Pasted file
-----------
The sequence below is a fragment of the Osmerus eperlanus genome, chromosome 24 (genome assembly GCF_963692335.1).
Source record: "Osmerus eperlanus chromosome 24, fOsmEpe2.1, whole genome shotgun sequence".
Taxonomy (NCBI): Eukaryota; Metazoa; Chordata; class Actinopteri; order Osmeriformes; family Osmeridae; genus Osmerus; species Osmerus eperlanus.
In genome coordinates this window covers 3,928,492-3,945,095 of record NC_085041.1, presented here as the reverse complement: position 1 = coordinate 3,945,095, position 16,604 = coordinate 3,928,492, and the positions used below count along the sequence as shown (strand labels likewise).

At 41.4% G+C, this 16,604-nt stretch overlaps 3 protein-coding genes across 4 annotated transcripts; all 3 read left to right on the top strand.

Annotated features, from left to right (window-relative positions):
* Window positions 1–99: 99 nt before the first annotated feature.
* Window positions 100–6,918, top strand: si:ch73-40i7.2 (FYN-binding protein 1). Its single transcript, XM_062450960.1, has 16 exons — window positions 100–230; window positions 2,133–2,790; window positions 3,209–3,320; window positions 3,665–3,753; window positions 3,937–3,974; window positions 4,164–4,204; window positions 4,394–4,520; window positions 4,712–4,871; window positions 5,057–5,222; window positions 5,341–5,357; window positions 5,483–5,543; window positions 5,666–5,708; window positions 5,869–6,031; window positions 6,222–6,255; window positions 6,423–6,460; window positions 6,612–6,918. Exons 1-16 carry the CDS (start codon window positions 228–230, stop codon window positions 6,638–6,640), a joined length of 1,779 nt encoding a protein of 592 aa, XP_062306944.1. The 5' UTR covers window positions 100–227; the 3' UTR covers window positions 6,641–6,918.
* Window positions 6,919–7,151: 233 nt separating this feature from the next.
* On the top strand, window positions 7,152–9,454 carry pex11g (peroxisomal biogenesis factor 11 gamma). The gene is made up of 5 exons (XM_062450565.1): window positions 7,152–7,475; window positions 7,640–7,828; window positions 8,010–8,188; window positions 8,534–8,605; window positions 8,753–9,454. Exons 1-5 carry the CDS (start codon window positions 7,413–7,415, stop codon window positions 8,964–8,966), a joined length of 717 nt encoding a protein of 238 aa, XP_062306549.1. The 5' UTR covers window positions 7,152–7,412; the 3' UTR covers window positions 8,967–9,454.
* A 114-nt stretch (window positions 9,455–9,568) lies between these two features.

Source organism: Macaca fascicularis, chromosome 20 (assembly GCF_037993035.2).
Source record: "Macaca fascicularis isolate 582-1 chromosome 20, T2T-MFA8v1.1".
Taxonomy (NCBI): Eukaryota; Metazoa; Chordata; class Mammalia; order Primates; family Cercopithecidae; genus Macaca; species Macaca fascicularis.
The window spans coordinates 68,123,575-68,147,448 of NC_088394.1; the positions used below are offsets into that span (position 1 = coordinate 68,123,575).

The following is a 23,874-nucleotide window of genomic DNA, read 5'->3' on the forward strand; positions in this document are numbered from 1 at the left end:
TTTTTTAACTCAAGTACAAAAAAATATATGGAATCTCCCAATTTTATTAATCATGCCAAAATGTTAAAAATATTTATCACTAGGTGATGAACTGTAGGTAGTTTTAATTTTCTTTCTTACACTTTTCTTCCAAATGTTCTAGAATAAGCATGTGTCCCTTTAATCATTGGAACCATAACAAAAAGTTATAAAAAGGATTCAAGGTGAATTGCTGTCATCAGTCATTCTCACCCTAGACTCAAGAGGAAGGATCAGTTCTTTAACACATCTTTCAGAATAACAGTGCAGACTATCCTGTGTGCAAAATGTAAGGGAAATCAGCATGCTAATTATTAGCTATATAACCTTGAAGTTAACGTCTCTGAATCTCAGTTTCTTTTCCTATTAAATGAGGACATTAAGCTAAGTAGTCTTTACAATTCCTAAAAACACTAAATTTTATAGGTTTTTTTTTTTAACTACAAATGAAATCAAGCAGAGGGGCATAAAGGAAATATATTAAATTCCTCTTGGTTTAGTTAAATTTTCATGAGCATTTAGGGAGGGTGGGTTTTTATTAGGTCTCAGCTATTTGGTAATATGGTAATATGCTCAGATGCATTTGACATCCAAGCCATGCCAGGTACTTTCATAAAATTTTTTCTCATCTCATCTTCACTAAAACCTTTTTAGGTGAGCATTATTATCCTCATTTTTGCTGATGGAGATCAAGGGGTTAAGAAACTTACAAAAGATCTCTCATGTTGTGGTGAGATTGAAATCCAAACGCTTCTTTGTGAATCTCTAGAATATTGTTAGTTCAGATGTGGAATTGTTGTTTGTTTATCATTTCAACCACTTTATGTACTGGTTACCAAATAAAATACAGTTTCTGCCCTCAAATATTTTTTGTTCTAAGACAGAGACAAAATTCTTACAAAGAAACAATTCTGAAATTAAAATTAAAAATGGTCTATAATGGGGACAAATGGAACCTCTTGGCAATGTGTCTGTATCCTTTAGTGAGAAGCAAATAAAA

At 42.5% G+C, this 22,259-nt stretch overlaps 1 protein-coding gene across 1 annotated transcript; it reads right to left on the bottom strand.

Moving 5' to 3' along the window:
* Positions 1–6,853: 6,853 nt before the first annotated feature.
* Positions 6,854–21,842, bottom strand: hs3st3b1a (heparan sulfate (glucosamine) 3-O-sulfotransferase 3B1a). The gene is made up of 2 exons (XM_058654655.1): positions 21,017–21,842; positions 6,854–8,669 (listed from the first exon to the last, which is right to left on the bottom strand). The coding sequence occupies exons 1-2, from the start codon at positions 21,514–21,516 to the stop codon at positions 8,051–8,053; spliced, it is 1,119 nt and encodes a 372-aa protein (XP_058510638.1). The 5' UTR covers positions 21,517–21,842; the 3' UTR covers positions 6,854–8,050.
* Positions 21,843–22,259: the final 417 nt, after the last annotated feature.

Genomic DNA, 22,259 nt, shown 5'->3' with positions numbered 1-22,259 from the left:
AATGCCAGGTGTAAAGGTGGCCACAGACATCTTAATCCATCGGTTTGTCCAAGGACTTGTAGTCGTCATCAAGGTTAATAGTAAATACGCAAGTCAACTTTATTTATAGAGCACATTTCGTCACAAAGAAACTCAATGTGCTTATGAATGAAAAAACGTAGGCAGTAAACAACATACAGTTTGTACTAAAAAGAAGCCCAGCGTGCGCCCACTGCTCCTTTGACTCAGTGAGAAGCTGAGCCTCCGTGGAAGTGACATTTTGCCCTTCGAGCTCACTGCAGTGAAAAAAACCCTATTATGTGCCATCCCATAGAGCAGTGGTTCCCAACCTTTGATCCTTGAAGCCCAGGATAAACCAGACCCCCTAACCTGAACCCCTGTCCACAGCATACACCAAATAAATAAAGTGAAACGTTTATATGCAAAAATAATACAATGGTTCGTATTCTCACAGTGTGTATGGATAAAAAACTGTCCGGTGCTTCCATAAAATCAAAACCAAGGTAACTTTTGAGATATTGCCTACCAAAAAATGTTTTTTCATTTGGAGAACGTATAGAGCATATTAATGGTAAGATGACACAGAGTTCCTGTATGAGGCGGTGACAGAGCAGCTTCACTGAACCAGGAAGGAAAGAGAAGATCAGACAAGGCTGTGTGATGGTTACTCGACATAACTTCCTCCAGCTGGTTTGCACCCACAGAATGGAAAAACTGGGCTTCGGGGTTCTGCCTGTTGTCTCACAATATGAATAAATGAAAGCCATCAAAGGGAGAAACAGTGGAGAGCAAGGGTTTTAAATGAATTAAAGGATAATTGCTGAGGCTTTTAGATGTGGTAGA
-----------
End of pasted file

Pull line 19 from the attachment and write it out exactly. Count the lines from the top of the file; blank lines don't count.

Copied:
Moving 5' to 3' along the window: